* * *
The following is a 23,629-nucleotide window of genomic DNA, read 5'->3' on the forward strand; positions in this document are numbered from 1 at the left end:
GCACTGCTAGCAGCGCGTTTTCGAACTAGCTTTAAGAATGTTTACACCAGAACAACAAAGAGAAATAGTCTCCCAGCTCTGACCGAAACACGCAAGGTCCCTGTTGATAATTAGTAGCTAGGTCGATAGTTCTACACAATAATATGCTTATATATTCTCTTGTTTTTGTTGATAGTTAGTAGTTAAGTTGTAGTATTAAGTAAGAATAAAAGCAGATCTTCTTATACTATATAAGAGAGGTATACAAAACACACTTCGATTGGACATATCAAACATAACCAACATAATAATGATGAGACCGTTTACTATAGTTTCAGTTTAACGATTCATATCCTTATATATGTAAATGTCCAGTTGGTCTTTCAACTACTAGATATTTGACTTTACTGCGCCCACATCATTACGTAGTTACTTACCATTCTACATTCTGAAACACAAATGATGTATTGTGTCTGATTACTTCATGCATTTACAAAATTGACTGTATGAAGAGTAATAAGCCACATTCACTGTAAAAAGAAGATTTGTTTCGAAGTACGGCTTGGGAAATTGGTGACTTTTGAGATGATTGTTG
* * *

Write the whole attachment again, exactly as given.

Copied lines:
The following is a 23,629-nucleotide window of genomic DNA, read 5'->3' on the forward strand; positions in this document are numbered from 1 at the left end:
GCACTGCTAGCAGCGCGTTTTCGAACTAGCTTTAAGAATGTTTACACCAGAACAACAAAGAGAAATAGTCTCCCAGCTCTGACCGAAACACGCAAGGTCCCTGTTGATAATTAGTAGCTAGGTCGATAGTTCTACACAATAATATGCTTATATATTCTCTTGTTTTTGTTGATAGTTAGTAGTTAAGTTGTAGTATTAAGTAAGAATAAAAGCAGATCTTCTTATACTATATAAGAGAGGTATACAAAACACACTTCGATTGGACATATCAAACATAACCAACATAATAATGATGAGACCGTTTACTATAGTTTCAGTTTAACGATTCATATCCTTATATATGTAAATGTCCAGTTGGTCTTTCAACTACTAGATATTTGACTTTACTGCGCCCACATCATTACGTAGTTACTTACCATTCTACATTCTGAAACACAAATGATGTATTGTGTCTGATTACTTCATGCATTTACAAAATTGACTGTATGAAGAGTAATAAGCCACATTCACTGTAAAAAGAAGATTTGTTTCGAAGTACGGCTTGGGAAATTGGTGACTTTTGAGATGATTGTTG